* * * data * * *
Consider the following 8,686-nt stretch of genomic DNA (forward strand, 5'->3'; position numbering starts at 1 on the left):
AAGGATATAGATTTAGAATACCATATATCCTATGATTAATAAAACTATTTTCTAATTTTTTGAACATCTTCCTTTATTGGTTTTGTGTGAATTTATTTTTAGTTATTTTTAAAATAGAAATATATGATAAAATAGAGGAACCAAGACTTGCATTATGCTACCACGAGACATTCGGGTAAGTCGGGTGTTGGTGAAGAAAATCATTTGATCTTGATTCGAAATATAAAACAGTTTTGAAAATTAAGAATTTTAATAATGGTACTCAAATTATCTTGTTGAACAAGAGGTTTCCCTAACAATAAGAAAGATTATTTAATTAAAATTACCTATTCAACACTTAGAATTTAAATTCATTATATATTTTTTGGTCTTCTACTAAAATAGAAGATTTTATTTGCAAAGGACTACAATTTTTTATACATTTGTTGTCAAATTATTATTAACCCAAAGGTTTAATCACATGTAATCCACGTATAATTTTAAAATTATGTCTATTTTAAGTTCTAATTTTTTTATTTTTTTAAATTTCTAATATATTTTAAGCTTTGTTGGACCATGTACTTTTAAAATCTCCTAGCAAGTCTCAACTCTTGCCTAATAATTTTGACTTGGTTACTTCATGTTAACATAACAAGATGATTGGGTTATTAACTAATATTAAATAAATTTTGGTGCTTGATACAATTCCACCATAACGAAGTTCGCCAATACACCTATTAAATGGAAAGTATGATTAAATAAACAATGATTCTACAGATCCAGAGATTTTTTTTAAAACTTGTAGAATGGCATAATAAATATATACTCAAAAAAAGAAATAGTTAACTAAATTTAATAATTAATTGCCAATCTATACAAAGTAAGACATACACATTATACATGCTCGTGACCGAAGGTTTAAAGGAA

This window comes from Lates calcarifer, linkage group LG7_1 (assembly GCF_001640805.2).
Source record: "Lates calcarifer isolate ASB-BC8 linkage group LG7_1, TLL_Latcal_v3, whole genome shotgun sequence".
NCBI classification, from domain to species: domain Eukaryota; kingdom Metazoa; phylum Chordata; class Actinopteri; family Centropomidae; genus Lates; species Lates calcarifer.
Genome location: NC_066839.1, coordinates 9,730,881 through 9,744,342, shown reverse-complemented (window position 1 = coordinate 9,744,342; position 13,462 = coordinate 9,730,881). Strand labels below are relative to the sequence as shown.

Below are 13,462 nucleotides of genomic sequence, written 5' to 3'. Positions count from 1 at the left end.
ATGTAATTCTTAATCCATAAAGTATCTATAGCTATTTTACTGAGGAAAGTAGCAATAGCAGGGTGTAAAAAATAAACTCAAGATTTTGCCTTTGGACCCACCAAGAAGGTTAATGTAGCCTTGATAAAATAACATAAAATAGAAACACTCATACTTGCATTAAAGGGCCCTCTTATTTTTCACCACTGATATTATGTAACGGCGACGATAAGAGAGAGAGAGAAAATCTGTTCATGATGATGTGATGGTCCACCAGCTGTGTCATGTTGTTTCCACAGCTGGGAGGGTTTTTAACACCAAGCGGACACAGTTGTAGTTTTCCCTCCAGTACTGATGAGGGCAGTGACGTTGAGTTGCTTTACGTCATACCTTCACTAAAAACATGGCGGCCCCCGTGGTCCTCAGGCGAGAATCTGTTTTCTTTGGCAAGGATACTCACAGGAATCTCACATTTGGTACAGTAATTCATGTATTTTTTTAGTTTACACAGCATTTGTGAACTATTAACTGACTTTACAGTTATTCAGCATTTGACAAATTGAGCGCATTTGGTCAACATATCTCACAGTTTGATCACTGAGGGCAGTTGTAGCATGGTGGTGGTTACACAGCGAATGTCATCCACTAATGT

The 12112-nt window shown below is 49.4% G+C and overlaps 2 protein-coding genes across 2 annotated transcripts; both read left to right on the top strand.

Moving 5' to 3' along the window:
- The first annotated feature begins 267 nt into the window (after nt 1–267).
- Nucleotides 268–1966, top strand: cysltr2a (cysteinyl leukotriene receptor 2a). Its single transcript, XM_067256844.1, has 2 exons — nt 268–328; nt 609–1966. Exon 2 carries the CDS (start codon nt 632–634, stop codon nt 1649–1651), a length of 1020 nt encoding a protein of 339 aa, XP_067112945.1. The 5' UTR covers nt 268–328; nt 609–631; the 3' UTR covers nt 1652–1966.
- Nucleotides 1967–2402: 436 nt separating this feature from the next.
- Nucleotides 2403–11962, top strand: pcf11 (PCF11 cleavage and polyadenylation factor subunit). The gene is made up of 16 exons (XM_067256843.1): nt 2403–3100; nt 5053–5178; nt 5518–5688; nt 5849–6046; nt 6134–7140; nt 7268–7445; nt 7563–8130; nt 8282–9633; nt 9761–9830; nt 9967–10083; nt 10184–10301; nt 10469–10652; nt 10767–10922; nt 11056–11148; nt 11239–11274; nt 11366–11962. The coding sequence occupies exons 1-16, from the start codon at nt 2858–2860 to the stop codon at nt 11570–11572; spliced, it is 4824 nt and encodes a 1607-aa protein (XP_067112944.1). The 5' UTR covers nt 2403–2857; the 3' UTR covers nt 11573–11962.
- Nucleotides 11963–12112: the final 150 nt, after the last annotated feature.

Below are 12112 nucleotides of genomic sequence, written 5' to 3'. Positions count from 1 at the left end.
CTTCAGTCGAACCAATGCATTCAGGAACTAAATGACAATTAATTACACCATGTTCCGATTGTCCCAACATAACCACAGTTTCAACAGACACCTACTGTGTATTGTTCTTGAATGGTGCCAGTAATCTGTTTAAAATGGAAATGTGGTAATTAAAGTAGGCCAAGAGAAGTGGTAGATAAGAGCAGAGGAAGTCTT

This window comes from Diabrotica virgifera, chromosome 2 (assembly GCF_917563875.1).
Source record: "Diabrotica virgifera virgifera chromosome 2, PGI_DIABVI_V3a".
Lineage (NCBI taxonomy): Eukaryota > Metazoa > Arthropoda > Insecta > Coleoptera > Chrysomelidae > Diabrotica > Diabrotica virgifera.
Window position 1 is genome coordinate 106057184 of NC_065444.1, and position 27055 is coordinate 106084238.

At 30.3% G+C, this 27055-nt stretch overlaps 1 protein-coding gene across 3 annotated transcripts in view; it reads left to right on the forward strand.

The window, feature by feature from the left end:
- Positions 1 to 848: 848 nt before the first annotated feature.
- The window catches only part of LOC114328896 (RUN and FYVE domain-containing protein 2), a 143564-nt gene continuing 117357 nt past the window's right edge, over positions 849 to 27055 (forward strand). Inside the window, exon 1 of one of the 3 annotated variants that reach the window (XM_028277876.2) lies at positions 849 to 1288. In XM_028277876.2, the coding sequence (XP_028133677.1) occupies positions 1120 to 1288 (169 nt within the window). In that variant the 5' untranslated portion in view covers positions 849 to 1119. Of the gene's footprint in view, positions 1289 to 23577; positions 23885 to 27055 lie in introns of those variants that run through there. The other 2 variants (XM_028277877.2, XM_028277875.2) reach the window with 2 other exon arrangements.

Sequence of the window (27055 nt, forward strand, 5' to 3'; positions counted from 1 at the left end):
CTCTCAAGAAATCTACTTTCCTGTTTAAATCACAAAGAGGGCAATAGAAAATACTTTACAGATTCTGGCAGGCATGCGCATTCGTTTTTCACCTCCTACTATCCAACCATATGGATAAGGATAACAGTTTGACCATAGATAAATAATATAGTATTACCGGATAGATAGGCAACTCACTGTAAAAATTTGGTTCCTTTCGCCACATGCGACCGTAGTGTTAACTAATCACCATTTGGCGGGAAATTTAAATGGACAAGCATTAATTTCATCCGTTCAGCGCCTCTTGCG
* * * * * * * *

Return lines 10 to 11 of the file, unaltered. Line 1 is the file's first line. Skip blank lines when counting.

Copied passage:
Moving 5' to 3' along the window:
- The first annotated feature begins 267 nt into the window (after nt 1–267).